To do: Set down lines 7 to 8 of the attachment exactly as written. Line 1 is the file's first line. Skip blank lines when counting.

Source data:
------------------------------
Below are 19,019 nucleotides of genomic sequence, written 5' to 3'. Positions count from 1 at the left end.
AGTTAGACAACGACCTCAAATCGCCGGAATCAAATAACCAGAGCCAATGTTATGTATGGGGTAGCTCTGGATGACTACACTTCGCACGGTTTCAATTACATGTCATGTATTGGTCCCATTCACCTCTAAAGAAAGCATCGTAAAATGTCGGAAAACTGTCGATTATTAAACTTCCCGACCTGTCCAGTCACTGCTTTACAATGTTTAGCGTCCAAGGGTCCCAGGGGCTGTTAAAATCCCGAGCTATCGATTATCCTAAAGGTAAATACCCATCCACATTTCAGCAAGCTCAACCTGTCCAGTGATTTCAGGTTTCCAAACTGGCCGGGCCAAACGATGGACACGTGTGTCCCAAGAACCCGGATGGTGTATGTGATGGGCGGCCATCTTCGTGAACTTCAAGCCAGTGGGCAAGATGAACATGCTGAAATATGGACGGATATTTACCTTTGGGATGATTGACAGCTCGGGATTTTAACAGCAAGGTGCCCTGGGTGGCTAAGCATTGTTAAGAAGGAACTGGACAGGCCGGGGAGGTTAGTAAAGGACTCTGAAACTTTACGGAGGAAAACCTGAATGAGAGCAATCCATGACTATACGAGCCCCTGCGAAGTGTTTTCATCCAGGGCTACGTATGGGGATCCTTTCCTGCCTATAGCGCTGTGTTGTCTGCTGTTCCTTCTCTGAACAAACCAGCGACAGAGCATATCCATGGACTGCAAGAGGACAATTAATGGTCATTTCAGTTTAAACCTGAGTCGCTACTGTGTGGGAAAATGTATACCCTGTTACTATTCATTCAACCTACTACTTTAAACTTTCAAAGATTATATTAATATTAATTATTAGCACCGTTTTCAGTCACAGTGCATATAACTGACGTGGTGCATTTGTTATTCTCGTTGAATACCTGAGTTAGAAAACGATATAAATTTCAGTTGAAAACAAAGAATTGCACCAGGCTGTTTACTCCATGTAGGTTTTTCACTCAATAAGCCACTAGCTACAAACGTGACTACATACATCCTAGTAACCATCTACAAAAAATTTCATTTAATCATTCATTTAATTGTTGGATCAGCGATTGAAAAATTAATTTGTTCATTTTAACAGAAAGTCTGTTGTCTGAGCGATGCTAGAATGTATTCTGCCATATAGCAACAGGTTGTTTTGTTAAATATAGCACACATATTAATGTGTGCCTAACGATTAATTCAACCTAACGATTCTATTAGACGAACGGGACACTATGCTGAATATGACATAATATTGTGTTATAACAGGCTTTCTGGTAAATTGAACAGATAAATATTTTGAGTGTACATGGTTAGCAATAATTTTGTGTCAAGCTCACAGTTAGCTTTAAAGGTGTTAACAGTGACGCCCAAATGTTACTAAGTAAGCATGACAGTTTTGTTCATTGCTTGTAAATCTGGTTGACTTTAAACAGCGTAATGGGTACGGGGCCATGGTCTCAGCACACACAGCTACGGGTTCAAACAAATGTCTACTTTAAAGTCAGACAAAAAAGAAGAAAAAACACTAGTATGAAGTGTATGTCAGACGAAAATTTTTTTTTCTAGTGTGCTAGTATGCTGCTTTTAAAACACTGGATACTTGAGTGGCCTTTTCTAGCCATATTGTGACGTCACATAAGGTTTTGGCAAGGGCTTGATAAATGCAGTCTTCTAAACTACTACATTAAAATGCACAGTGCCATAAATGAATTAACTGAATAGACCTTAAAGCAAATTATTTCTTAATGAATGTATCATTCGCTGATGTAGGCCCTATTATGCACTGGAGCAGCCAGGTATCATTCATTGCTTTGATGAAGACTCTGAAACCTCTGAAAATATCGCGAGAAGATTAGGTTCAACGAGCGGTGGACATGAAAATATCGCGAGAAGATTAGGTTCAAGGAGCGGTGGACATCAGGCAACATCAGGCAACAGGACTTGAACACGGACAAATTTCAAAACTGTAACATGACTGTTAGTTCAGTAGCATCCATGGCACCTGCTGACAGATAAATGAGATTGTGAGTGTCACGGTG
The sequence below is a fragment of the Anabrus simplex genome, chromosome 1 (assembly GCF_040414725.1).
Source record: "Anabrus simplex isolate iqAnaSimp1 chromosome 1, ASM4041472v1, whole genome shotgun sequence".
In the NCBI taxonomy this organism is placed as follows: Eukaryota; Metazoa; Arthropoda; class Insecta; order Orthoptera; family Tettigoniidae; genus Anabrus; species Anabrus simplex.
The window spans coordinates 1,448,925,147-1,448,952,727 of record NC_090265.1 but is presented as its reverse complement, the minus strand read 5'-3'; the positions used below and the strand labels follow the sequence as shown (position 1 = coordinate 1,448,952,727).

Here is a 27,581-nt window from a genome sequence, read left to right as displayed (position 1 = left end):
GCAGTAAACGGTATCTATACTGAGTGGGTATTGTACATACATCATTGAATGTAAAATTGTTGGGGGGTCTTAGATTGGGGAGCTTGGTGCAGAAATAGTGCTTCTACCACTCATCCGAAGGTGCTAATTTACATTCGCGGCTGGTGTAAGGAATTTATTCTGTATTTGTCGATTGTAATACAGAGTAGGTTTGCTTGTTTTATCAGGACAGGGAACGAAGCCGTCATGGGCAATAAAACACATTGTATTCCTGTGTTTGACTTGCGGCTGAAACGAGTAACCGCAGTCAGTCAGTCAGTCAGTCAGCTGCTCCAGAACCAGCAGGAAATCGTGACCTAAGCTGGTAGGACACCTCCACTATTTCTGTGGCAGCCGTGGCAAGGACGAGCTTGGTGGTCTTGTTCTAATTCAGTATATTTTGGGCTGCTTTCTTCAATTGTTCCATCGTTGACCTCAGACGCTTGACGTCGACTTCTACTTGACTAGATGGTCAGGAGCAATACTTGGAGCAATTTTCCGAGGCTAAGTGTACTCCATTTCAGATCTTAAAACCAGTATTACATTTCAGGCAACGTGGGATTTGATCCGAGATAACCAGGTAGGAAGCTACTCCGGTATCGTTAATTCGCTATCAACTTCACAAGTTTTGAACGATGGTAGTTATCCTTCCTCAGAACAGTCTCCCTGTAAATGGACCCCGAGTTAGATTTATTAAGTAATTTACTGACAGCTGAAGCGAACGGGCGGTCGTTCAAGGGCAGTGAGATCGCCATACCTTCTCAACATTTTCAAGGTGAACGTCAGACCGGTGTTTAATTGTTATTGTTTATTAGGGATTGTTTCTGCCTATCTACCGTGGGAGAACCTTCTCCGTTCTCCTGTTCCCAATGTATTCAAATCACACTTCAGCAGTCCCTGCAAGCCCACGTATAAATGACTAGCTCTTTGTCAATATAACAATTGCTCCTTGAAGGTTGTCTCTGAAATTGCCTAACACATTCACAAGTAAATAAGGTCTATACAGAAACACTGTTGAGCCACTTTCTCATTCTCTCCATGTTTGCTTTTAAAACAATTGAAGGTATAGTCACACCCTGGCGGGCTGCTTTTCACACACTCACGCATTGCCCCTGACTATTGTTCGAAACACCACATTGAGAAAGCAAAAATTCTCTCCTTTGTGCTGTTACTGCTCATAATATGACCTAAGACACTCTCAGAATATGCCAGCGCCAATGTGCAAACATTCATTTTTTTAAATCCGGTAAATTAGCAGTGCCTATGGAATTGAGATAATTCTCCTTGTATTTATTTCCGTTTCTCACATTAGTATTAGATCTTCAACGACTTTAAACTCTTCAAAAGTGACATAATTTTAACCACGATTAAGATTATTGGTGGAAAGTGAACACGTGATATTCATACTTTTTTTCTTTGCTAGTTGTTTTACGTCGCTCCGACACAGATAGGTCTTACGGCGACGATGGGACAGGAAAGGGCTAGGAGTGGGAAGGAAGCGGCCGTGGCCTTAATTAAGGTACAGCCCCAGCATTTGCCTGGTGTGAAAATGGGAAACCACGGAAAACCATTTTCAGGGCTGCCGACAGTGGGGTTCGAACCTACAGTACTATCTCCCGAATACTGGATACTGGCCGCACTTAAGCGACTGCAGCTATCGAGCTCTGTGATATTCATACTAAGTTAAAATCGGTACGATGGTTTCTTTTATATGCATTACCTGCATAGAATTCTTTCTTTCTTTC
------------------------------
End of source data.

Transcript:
Here is a 27,581-nt window from a genome sequence, read left to right as displayed (position 1 = left end):
GCAGTAAACGGTATCTATACTGAGTGGGTATTGTACATACATCATTGAATGTAAAATTGTTGGGGGGTCTTAGATTGGGGAGCTTGGTGCAGAAATAGTGCTTCTACCACTCATCCGAAGGTGCTAATTTACATTCGCGGCTGGTGTAAGGAATTTATTCTGTATTTGTCGATTGTAATACAGAGTAGGTTTGCTTGTTTTATCAGGACAGGGAACGAAGCCGTCATGGGCAATAAAACACATTGTATTCCTGTGTTTGACTTGCGGCTGAAACGAGTAACCGCAGTCAGTCAGTCAGTCAGTCAGCTGCTCCAGAACCAGCAGGAAATCGTGACCTAAGCTGGTAGGACACCTCCACTATTTCTGTGGCAGCCGTGGCAAGGACGAGCTTGGTGGTCTTGTTCTAATTCAGTATATTTTGGGCTGCTTTCTTCAATTGTTCCATCGTTGACCTCAGACGCTTGACGTCGACTTCTACTTGACTAGATGGTCAGGAGCAATACTTGGAGCAATTTTCCGAGGCTAAGTGTACTCCATTTCAGATCTTAAAACCAGTATTACATTTCAGGCAACGTGGGATTTGATCCGAGATAACCAGGTAGGAAGCTACTCCGGTATCGTTAATTCGCTATCAACTTCACAAGTTTTGAACGATGGTAGTTATCCTTCCTCAGAACAGTCTCCCTGTAAATGGACCCCGAGTTAGATTTATTAAGTAATTTACTGACAGCTGAAGCGAACGGGCGGTCGTTCAAGGGCAGTGAGATCGCCATACCTTCTCAACATTTTCAAGGTGAACGTCAGACCGGTGTTTAATTGTTATTGTTTATTAGGGATTGTTTCTGCCTATCTACCGTGGGAGAACCTTCTCCGTTCTCCTGTTCCCAATGTATTCAAATCACACTTCAGCAGTCCCTGCAAGCCCACGTATAAATGACTAGCTCTTTGTCAATATAACAATTGCTCCTTGAAGGTTGTCTCTGAAATTGCCTAACACATTCACAAGTAAATAAGGTCTATACAGAAACACTGTTGAGCCACTTTCTCATTCTCTCCATGTTTGCTTTTAAAACAATTGAAGGTATAGTCACACCCTGGCGGGCTGCTTTTCACACACTCACGCATTGCCCCTGACTATTGTTCGAAACACCACATTGAGAAAGCAAAAATTCTCTCCTTTGTGCTGTTACTGCTCATAATATGACCTAAGACACTCTCAGAATATGCCAGCGCCAATGTGCAAACATTCATTTTTTTAAATCCGGTAAATTAGCAGTGCCTATGGAATTGAGATAATTCTCCTTGTATTTATTTCCGTTTCTCACATTAGTATTAGATCTTCAACGACTTTAAACTCTTCAAAAGTGACATAATTTTAACCACGATTAAGATTATTGGTGGAAAGTGAACACGTGATATTCATACTTTTTTTCTTTGCTAGTTGTTTTACGTCGCTCCGACACAGATAGGTCTTACGGCGACGATGGGACAGGAAAGGGCTAGGAGTGGGAAGGAAGCGGCCGTGGCCTTAATTAAGGTACAGCCCCAGCATTTGCCTGGTGTGAAAATGGGAAACCACGGAAAACCATTTTCAGGGCTGCCGACAGTGGGGTTCGAACCTACAGTACTATCTCCCGAATACTGGATACTGGCCGCACTTAAGCGACTGCAGCTATCGAGCTCTGTGATATTCATACTAAGTTAAAATCGGTACGATGGTTTCTTTTATATGCATTACCTGCATAGAATTCTTTCTTTCTTTC